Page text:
Godzilla 2: 10 Ways To Make Sure The Sequel Is Better Than The Original
10. Why So Serious?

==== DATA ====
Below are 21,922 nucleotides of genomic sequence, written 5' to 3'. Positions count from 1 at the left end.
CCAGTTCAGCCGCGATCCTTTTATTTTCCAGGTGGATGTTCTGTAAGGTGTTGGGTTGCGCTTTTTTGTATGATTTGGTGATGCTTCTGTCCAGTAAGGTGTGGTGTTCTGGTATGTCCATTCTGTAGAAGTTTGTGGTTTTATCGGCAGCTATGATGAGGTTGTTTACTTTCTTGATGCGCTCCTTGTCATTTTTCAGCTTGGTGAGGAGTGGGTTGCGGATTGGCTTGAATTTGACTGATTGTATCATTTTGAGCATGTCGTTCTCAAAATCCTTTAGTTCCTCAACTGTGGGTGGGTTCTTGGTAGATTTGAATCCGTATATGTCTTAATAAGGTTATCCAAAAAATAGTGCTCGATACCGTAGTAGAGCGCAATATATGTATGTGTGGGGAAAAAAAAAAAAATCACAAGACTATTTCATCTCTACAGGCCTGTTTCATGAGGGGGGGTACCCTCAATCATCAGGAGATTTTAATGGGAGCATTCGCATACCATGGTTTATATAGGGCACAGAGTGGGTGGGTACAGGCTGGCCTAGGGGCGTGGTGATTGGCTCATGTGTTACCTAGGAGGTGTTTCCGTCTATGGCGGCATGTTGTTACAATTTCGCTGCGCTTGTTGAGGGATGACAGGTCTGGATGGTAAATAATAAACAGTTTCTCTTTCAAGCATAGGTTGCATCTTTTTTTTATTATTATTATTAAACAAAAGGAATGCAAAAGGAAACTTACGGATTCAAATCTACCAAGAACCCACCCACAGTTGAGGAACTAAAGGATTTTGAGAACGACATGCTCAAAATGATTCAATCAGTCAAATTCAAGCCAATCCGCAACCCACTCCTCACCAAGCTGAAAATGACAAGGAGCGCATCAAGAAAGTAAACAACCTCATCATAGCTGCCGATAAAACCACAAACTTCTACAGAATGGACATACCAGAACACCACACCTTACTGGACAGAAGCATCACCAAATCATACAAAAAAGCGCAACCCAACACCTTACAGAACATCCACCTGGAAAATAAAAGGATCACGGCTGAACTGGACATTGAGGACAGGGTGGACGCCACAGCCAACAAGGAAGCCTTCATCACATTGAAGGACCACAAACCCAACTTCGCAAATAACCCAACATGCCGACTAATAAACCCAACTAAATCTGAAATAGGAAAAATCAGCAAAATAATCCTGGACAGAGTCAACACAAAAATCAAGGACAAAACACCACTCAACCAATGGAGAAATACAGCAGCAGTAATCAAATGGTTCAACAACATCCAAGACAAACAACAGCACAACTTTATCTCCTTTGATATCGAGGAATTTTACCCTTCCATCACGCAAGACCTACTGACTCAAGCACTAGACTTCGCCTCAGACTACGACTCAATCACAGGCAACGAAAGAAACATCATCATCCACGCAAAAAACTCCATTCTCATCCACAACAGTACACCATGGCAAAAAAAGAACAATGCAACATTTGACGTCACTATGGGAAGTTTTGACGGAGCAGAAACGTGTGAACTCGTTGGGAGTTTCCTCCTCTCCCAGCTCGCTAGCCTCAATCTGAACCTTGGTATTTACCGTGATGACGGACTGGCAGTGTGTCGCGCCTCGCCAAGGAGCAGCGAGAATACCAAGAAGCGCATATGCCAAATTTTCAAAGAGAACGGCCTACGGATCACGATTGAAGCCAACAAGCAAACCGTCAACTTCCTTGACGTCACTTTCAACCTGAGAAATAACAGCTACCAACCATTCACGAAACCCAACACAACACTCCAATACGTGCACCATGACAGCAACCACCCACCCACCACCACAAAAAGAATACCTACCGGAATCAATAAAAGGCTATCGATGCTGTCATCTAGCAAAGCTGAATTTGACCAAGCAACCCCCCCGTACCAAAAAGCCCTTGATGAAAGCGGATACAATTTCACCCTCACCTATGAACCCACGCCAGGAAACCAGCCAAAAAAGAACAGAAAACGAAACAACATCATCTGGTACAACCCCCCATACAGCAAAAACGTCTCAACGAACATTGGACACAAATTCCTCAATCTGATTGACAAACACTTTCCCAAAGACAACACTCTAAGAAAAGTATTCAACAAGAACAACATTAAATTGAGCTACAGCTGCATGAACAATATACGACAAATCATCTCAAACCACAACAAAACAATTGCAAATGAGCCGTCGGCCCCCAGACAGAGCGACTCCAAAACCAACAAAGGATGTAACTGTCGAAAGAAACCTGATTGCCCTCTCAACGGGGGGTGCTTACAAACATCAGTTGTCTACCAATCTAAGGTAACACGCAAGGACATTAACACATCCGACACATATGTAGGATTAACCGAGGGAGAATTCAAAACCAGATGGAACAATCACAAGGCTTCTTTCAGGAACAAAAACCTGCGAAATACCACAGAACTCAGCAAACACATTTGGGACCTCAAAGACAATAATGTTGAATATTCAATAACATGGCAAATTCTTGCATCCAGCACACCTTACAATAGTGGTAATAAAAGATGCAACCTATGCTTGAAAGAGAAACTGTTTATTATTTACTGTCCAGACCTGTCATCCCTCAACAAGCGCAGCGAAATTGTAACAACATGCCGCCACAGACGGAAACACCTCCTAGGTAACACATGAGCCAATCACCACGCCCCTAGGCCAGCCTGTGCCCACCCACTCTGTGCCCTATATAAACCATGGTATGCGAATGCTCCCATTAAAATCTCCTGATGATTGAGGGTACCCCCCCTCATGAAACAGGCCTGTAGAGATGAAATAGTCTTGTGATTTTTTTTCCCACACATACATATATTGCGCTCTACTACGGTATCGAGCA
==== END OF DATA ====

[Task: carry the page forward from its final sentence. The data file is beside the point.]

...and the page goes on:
Those seeing the trailer for Godzilla probably expected a more sober affair. With the casting of Bryan Cranston, one would assume the producers wanted to add some gravitas to the feature. Which would have made sense in a film that centered on Godzilla as a natural disaster and not as Rocky Balboa. The film relies so heavily on the "superhero" version of Godzilla that it almost feels like a cheat that he's in the same film with a man seeing his wife die, the army being massacred and several civilians being crushed to death. Say what you will about 19958s Godzilla, but at least it's tone was consistent throughout: a giant monster attack is pretty damn silly when you think about it. Assuming the next film continues in the "Godzilla vs (insert here)" tradition, the least they could do would be to have some fun with it. By the end of the first film, we see that the news has dubbed Godzilla a savior, complete with a praising banner. Imagine how funny it would be if Godzilla becomes a pop culture phenomenon. Little kids wear Godzilla hats. Godzilla gets a cartoon show. Godzilla appears in McDonald's ads eating a Big Mac. The film could make a humorous commentary on Godzilla's real-life fandom. More importantly, lightening up the tone could further ingrain fans of the overall franchise and casual moviegoers.